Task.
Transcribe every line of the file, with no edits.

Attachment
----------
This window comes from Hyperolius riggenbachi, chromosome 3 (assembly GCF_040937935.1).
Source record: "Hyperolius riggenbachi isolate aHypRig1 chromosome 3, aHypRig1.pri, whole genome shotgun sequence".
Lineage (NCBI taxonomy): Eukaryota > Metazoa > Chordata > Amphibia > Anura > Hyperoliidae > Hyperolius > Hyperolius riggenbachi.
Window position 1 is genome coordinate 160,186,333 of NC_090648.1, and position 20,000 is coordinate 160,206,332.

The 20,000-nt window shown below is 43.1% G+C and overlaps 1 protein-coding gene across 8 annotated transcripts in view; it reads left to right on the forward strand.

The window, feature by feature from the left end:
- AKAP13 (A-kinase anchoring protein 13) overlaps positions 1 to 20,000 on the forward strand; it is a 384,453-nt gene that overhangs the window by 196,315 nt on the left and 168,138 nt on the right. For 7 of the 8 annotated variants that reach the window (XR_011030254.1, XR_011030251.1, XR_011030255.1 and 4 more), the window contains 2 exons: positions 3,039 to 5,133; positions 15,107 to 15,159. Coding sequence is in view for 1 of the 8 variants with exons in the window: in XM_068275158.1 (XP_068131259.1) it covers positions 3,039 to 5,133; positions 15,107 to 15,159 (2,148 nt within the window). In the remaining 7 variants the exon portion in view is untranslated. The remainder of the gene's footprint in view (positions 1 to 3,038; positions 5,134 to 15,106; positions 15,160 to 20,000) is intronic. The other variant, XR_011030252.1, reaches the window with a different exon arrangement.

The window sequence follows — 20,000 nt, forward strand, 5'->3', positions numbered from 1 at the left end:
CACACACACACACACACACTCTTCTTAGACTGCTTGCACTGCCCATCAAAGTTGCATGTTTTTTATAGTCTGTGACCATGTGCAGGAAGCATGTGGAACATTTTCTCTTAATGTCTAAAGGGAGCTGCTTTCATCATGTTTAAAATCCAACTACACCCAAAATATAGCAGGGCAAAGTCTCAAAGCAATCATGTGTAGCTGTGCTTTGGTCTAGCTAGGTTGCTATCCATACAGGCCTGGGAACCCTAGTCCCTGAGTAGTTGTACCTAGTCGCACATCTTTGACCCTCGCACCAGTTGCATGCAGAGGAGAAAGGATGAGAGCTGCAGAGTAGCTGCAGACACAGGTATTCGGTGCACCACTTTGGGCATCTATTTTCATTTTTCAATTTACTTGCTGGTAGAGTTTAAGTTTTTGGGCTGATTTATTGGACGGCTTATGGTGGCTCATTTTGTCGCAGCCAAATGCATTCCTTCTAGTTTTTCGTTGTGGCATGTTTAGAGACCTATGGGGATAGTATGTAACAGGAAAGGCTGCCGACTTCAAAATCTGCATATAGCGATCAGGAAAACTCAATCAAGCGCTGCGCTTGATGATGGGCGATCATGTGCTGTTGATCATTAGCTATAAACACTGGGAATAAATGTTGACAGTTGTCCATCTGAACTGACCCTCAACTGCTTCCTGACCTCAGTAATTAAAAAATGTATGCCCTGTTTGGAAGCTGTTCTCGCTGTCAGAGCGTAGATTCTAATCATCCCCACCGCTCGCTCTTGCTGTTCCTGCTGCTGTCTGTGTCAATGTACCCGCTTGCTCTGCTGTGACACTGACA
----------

This window comes from Hyperolius riggenbachi, chromosome 3 (assembly GCF_040937935.1).
Source record: "Hyperolius riggenbachi isolate aHypRig1 chromosome 3, aHypRig1.pri, whole genome shotgun sequence".
Lineage (NCBI taxonomy): Eukaryota > Metazoa > Chordata > Amphibia > Anura > Hyperoliidae > Hyperolius > Hyperolius riggenbachi.
Window position 1 is genome coordinate 160,186,333 of NC_090648.1, and position 20,000 is coordinate 160,206,332.

The 20,000-nt window shown below is 43.1% G+C and overlaps 1 protein-coding gene across 8 annotated transcripts in view; it reads left to right on the forward strand.

The window, feature by feature from the left end:
- AKAP13 (A-kinase anchoring protein 13) overlaps positions 1 to 20,000 on the forward strand; it is a 384,453-nt gene that overhangs the window by 196,315 nt on the left and 168,138 nt on the right. For 7 of the 8 annotated variants that reach the window (XR_011030254.1, XR_011030251.1, XR_011030255.1 and 4 more), the window contains 2 exons: positions 3,039 to 5,133; positions 15,107 to 15,159. Coding sequence is in view for 1 of the 8 variants with exons in the window: in XM_068275158.1 (XP_068131259.1) it covers positions 3,039 to 5,133; positions 15,107 to 15,159 (2,148 nt within the window). In the remaining 7 variants the exon portion in view is untranslated. The remainder of the gene's footprint in view (positions 1 to 3,038; positions 5,134 to 15,106; positions 15,160 to 20,000) is intronic. The other variant, XR_011030252.1, reaches the window with a different exon arrangement.

The window sequence follows — 20,000 nt, forward strand, 5'->3', positions numbered from 1 at the left end:
CACACACACACACACACACTCTTCTTAGACTGCTTGCACTGCCCATCAAAGTTGCATGTTTTTTATAGTCTGTGACCATGTGCAGGAAGCATGTGGAACATTTTCTCTTAATGTCTAAAGGGAGCTGCTTTCATCATGTTTAAAATCCAACTACACCCAAAATATAGCAGGGCAAAGTCTCAAAGCAATCATGTGTAGCTGTGCTTTGGTCTAGCTAGGTTGCTATCCATACAGGCCTGGGAACCCTAGTCCCTGAGTAGTTGTACCTAGTCGCACATCTTTGACCCTCGCACCAGTTGCATGCAGAGGAGAAAGGATGAGAGCTGCAGAGTAGCTGCAGACACAGGTATTCGGTGCACCACTTTGGGCATCTATTTTCATTTTTCAATTTACTTGCTGGTAGAGTTTAAGTTTTTGGGCTGATTTATTGGACGGCTTATGGTGGCTCATTTTGTCGCAGCCAAATGCATTCCTTCTAGTTTTTCGTTGTGGCATGTTTAGAGACCTATGGGGATAGTATGTAACAGGAAAGGCTGCCGACTTCAAAATCTGCATATAGCGATCAGGAAAACTCAATCAAGCGCTGCGCTTGATGATGGGCGATCATGTGCTGTTGATCATTAGCTATAAACACTGGGAATAAATGTTGACAGTTGTCCATCTGAACTGACCCTCAACTGCTTCCTGACCTCAGTAATTAAAAAATGTATGCCCTGTTTGGAAGCTGTTCTCGCTGTCAGAGCGTAGATTCTAATCATCCCCACCGCTCGCTCTTGCTGTTCCTGCTGCTGTCTGTGTCAATGTACCCGCTTGCTCTGCTGTGACACTGACA